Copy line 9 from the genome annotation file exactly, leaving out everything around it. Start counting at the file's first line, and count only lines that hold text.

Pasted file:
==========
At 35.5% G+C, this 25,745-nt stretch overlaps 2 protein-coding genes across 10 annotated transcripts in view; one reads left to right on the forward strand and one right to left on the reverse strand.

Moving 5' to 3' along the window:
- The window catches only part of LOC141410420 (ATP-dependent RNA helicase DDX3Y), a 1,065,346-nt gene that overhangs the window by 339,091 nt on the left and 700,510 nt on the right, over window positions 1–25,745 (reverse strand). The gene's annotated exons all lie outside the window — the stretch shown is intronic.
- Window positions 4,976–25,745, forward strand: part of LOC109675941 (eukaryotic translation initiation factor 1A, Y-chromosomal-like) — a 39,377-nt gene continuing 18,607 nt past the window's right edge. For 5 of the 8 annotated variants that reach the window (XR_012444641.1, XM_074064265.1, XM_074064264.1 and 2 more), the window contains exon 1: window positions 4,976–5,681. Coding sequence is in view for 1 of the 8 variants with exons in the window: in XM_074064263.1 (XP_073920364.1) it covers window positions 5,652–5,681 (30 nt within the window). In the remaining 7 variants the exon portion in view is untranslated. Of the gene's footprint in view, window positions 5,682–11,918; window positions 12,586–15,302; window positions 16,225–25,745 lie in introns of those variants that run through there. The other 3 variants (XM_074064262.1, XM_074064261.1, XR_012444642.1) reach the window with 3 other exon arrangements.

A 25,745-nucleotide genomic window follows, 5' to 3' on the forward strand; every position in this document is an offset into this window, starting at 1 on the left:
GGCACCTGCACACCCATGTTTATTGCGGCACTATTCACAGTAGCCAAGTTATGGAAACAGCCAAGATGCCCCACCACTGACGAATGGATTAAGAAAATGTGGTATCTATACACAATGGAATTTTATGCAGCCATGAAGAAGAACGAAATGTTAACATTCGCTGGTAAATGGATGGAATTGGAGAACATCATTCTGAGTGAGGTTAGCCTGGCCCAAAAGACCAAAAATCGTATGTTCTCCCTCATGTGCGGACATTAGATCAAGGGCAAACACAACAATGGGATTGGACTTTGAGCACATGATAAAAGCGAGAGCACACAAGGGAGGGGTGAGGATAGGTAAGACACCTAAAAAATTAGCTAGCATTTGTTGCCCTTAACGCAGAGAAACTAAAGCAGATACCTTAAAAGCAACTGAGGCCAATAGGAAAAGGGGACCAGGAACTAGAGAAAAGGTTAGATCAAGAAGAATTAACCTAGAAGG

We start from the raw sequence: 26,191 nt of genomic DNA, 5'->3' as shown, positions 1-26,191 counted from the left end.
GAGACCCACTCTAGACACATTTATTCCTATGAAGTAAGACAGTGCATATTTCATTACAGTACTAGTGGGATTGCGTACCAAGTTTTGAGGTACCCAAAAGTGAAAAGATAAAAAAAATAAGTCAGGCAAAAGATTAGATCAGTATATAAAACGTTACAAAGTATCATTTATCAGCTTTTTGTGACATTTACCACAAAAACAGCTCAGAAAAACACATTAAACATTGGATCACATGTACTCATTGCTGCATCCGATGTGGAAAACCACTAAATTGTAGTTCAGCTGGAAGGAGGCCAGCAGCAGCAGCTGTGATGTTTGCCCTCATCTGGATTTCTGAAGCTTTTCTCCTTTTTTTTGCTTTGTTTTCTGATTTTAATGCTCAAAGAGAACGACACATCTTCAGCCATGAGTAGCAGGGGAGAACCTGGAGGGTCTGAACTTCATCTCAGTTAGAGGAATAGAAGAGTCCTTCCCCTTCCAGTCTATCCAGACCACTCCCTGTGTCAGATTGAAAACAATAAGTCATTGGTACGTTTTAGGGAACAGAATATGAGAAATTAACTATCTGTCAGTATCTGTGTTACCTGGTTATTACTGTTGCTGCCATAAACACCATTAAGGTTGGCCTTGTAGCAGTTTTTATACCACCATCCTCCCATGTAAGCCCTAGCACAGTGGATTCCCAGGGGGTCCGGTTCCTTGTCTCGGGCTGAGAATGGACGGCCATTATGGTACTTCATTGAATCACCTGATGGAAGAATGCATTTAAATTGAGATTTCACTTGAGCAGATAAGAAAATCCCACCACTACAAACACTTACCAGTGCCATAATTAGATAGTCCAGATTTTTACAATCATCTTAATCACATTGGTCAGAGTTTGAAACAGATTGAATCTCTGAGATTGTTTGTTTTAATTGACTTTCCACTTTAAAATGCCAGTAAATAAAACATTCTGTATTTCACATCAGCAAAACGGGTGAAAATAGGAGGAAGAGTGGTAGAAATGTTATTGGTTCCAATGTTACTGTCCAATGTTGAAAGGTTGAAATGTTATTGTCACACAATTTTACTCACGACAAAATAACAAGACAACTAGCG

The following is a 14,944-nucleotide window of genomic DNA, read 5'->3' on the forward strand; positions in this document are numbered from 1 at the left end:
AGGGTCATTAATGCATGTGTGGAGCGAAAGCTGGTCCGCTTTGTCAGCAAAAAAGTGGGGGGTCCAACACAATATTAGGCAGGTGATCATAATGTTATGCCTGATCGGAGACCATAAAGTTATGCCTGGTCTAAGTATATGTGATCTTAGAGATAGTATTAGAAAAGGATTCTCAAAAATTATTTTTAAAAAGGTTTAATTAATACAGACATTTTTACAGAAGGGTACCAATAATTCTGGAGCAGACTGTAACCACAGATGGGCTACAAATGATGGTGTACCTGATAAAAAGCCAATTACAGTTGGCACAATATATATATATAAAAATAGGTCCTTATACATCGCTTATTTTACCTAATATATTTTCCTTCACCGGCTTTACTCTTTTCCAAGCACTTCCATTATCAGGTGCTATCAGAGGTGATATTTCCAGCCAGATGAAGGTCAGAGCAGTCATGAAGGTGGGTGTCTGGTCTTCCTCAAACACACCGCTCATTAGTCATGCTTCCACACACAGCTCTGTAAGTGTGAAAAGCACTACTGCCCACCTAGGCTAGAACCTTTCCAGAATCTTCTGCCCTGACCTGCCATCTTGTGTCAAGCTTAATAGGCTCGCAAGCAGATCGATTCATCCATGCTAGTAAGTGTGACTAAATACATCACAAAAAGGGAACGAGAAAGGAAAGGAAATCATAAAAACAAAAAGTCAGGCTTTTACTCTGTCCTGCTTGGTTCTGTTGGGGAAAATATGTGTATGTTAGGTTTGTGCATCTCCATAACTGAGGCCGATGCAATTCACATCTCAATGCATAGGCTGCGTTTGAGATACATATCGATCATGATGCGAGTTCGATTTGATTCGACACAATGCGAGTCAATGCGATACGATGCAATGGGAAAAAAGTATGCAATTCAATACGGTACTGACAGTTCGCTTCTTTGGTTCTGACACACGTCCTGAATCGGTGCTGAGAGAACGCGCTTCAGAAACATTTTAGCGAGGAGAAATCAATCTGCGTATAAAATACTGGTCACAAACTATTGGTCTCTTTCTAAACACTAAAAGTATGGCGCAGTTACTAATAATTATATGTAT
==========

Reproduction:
The following is a 14,944-nucleotide window of genomic DNA, read 5'->3' on the forward strand; positions in this document are numbered from 1 at the left end: